Wednesday, 9 February 2011

Washington DC, Mall/Monuments Running Route

Click here for route map
Length: 10.8 km (6.7 miles), terrain contains one gentle hill

Washington Running Routes:
National Mall and monuments  
Georgetown  
Tidal Basin
  
For more running routes, see the Route List.

Sometimes I'm overcome by a normally dormant feeling of hope, a stirring of pride. It doesn't happen often, but, suddenly, there it was when I checked into my hotel in Washington last week. Washington is back to life.

The city has seen dark times as the murder capital of America (a difficult honor to achieve in the drug-fueled gang wars of 1980s American cities). But a coalition of urban pioneers who risked their lives and fortunes to bring back one seedy neighborhood after another has breathed new life into this city, and the results are a livable community full of breath-taking sights.
Row houses in Foggy Bottom
Washington is one of the greenest of American cities, which is the great fortune of its runners. There are parks lining the Potomac river and various creeks and canals, as well at the famous Mall between the Capitol and the Lincoln Memorial on the river (which we'll run here). Monuments, museums, gardens line the parks and provide a rich background to any jog, and the parks are full of joggers, day and night.

A wide swath of beautifully restored row-houses also provide pleasant running streets from Georgetown eastwards past the Capitol, and southwards towards the Southwest Freeway.

In my opinion, there are 3 basic running routes from central Washington:
1. A tour of the national monuments surrounding the Mall.
2. A run along the riverfront from the triangle to Georgetown.
3. A run up the park-lands of Rocky Creek towards the zoo.

This run will concentrate on the national monuments in Washington's federal heart, also the town's main jogging area. Unfortunately, I last ran it in winter, in the dark, as the pictures witness.

NOTE: This was only my second trip to Washington. The first was 38 years ago, as a student reporter following a group of protesters at Richard Nixon's second inauguration, back during the last phases of the Vietnam War. At the time, Nixon was attempting to win a better bargaining position at peace talks by means of a massive bombing campaign, blanketing Vietnam's neighboring countries of Cambodia and Laos with B-52 raids.

A group of Zippies was protesting by marching to the Lincoln Memorial with a giant papier-maché rat with Nixon's face, with a blood-soaked doll in its mouth. Their motto was "Rat-ify the peace treaty now" for a counter-inauguration of the "Coronation of King-Rat". At Constitution Avenue, police confiscated the rat. The scene was surrealistic, but the bizarre humor fit the troubled spirit of the times.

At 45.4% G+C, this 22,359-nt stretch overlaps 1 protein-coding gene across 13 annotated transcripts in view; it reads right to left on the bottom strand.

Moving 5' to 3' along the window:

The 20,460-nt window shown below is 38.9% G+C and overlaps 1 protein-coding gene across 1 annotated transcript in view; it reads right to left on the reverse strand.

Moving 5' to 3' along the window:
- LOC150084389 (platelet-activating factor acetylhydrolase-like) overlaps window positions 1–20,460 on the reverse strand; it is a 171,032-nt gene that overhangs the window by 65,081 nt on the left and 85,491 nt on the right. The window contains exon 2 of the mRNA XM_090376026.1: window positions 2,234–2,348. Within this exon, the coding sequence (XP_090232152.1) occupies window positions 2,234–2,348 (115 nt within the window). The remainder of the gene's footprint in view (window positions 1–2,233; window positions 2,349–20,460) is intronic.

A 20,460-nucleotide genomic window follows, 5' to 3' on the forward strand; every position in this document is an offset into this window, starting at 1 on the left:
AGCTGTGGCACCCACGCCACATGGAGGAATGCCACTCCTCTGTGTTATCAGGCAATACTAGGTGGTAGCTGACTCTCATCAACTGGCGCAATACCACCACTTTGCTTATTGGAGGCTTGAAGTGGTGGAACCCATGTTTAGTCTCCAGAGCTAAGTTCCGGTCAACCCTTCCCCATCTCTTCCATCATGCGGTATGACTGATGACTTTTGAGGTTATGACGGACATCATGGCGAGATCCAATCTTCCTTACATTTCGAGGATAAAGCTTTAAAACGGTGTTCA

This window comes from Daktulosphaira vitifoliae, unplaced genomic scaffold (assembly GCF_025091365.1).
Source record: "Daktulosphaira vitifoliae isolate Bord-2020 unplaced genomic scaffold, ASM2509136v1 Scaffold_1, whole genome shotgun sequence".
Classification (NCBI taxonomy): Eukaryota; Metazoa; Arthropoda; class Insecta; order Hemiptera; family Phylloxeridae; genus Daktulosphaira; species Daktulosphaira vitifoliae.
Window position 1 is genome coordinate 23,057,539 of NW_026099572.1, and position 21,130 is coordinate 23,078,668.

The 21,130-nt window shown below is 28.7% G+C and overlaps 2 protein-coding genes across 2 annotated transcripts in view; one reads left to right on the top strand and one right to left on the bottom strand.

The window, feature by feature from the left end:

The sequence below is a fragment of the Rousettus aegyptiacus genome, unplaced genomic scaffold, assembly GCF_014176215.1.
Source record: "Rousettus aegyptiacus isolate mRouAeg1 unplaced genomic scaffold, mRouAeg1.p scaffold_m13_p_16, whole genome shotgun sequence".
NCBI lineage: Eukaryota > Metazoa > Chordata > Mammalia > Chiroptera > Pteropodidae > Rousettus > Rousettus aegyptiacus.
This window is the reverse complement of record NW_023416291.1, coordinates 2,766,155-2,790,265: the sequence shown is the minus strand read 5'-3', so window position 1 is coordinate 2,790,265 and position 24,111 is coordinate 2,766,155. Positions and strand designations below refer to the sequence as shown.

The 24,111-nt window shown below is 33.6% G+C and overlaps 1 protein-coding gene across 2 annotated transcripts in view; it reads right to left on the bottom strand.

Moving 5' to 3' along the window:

The DC National Monuments Route
We'll start the route just north of the Mall, in Foggy Bottom, a neighborhood dominated by George Washington University. There is a Metro station here, so it's easy to get to. The Metro Station is at the corner of I Street and 23rd St. NW., right in the middle of the university campus. The university was founded at the behest of George Washington, as an academy for future leaders.

Just run straight south on 23rd Street, through campus and then past the US State Department (which has the nickname "Foggy Bottom", after the neighborhood).

In 6 blocks, you come to the Mall, a long east/west park going from the Potomac River to the Capitol building. You will see the Greek-temple styled Lincoln Memorial directly ahead. Run towards it. The Vietnam Veterans Memorial is on your left side, and you might want to take a detour to take a look. It is a simple depression in the lawn, bordered by a wall covered with the names of fallen soldiers, simple and moving.
Lincoln Memorial at night
If you climb the steps of the Lincoln Memorial you can see the famous statue of a seated Lincoln, read his moving Gettysburg Address, which ends with the resolve "that government of the people, by the people, for the people, shall not perish from the earth".
Lincoln
From the memorial, you can also look out over the Mall all the way to the Capitol, about 2.5 kilometers away. The gigantic obelisk of the Washington Monument dominates the view, mirrored in the reflecting pool.

The Korean Veterans Monument is off to the right. Even at night, you'll find people silently visiting and photographing the war memorials. I felt humbled by their reverence.
Looking towards the Washington Monument
Now we'll run straight east through the Mall. Running along the Reflecting Pool, you will pass lots of joggers, and run past some fenced-off areas. The fences are just everyday chain-link fences, nothing like the solid iron fences found in London's or Paris' parks. Somehow, the American sense of style doesn't extend to smaller details. At first, that bothered me, everything looked a bit cheesy. But then I started to realize that absolutely nothing in Washington was ever built by or for a king: everything was done in the mixed spirit of democratic patriotism and bureaucratic cost-cutting, which is one of the refreshing things about the city.

After running through the World War II Memorial, you'll come to the Washington Monument. If you lean against its stone walls and look up, you're guaranteed to feel some vertigo.